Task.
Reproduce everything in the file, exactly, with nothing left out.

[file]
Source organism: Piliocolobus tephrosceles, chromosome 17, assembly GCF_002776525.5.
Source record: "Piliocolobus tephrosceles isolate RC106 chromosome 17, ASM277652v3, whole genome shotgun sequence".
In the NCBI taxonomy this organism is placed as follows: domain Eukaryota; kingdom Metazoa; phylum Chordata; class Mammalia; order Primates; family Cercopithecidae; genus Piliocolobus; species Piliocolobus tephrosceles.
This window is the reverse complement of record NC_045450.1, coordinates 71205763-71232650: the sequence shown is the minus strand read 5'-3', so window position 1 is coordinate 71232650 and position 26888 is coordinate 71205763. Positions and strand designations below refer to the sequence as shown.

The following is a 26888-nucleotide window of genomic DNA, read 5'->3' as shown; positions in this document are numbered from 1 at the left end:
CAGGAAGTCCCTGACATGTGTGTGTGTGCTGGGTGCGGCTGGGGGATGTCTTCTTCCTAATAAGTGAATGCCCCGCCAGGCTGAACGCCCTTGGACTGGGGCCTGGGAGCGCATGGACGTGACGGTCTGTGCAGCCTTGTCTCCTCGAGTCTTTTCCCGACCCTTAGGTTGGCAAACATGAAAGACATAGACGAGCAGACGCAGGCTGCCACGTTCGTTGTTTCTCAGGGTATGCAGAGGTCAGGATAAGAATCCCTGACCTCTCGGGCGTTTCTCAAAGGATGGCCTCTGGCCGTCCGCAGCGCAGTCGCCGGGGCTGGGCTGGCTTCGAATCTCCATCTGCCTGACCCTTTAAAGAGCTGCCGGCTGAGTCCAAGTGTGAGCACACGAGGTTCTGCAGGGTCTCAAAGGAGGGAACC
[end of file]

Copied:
Source organism: Piliocolobus tephrosceles, chromosome 17, assembly GCF_002776525.5.
Source record: "Piliocolobus tephrosceles isolate RC106 chromosome 17, ASM277652v3, whole genome shotgun sequence".
In the NCBI taxonomy this organism is placed as follows: domain Eukaryota; kingdom Metazoa; phylum Chordata; class Mammalia; order Primates; family Cercopithecidae; genus Piliocolobus; species Piliocolobus tephrosceles.
This window is the reverse complement of record NC_045450.1, coordinates 71205763-71232650: the sequence shown is the minus strand read 5'-3', so window position 1 is coordinate 71232650 and position 26888 is coordinate 71205763. Positions and strand designations below refer to the sequence as shown.

The following is a 26888-nucleotide window of genomic DNA, read 5'->3' as shown; positions in this document are numbered from 1 at the left end:
CAGGAAGTCCCTGACATGTGTGTGTGTGCTGGGTGCGGCTGGGGGATGTCTTCTTCCTAATAAGTGAATGCCCCGCCAGGCTGAACGCCCTTGGACTGGGGCCTGGGAGCGCATGGACGTGACGGTCTGTGCAGCCTTGTCTCCTCGAGTCTTTTCCCGACCCTTAGGTTGGCAAACATGAAAGACATAGACGAGCAGACGCAGGCTGCCACGTTCGTTGTTTCTCAGGGTATGCAGAGGTCAGGATAAGAATCCCTGACCTCTCGGGCGTTTCTCAAAGGATGGCCTCTGGCCGTCCGCAGCGCAGTCGCCGGGGCTGGGCTGGCTTCGAATCTCCATCTGCCTGACCCTTTAAAGAGCTGCCGGCTGAGTCCAAGTGTGAGCACACGAGGTTCTGCAGGGTCTCAAAGGAGGGAACC